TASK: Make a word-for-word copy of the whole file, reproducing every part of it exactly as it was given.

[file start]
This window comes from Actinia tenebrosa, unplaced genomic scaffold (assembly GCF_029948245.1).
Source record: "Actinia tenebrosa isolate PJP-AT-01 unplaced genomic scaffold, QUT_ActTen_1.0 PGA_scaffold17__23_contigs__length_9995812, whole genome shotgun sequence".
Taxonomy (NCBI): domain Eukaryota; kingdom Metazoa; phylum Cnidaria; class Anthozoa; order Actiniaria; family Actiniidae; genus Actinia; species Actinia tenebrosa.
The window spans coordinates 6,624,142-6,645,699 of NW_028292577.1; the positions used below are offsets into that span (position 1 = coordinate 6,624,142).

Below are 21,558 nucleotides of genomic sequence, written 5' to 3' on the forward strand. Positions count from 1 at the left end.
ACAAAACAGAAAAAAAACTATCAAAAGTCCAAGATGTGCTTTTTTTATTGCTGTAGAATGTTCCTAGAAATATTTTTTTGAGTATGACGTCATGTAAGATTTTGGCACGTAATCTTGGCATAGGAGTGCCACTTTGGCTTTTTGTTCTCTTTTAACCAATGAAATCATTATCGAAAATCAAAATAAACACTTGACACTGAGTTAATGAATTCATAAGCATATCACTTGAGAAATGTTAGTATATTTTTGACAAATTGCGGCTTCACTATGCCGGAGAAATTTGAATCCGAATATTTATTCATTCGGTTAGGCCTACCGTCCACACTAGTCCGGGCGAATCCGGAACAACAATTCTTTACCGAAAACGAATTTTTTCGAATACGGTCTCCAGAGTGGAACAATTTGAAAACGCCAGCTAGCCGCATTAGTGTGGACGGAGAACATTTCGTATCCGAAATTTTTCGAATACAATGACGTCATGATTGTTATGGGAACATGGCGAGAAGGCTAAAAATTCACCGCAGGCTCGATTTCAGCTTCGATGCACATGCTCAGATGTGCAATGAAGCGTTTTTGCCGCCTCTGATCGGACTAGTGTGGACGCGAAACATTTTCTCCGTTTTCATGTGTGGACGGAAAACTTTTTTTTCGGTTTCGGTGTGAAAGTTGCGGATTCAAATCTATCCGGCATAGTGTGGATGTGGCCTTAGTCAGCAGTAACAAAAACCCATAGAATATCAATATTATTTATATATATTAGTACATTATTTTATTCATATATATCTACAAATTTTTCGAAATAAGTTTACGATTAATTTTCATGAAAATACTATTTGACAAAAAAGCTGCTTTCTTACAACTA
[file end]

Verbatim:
This window comes from Actinia tenebrosa, unplaced genomic scaffold (assembly GCF_029948245.1).
Source record: "Actinia tenebrosa isolate PJP-AT-01 unplaced genomic scaffold, QUT_ActTen_1.0 PGA_scaffold17__23_contigs__length_9995812, whole genome shotgun sequence".
Taxonomy (NCBI): domain Eukaryota; kingdom Metazoa; phylum Cnidaria; class Anthozoa; order Actiniaria; family Actiniidae; genus Actinia; species Actinia tenebrosa.
The window spans coordinates 6,624,142-6,645,699 of NW_028292577.1; the positions used below are offsets into that span (position 1 = coordinate 6,624,142).

Below are 21,558 nucleotides of genomic sequence, written 5' to 3' on the forward strand. Positions count from 1 at the left end.
ACAAAACAGAAAAAAAACTATCAAAAGTCCAAGATGTGCTTTTTTTATTGCTGTAGAATGTTCCTAGAAATATTTTTTTGAGTATGACGTCATGTAAGATTTTGGCACGTAATCTTGGCATAGGAGTGCCACTTTGGCTTTTTGTTCTCTTTTAACCAATGAAATCATTATCGAAAATCAAAATAAACACTTGACACTGAGTTAATGAATTCATAAGCATATCACTTGAGAAATGTTAGTATATTTTTGACAAATTGCGGCTTCACTATGCCGGAGAAATTTGAATCCGAATATTTATTCATTCGGTTAGGCCTACCGTCCACACTAGTCCGGGCGAATCCGGAACAACAATTCTTTACCGAAAACGAATTTTTTCGAATACGGTCTCCAGAGTGGAACAATTTGAAAACGCCAGCTAGCCGCATTAGTGTGGACGGAGAACATTTCGTATCCGAAATTTTTCGAATACAATGACGTCATGATTGTTATGGGAACATGGCGAGAAGGCTAAAAATTCACCGCAGGCTCGATTTCAGCTTCGATGCACATGCTCAGATGTGCAATGAAGCGTTTTTGCCGCCTCTGATCGGACTAGTGTGGACGCGAAACATTTTCTCCGTTTTCATGTGTGGACGGAAAACTTTTTTTTCGGTTTCGGTGTGAAAGTTGCGGATTCAAATCTATCCGGCATAGTGTGGATGTGGCCTTAGTCAGCAGTAACAAAAACCCATAGAATATCAATATTATTTATATATATTAGTACATTATTTTATTCATATATATCTACAAATTTTTCGAAATAAGTTTACGATTAATTTTCATGAAAATACTATTTGACAAAAAAGCTGCTTTCTTACAACTA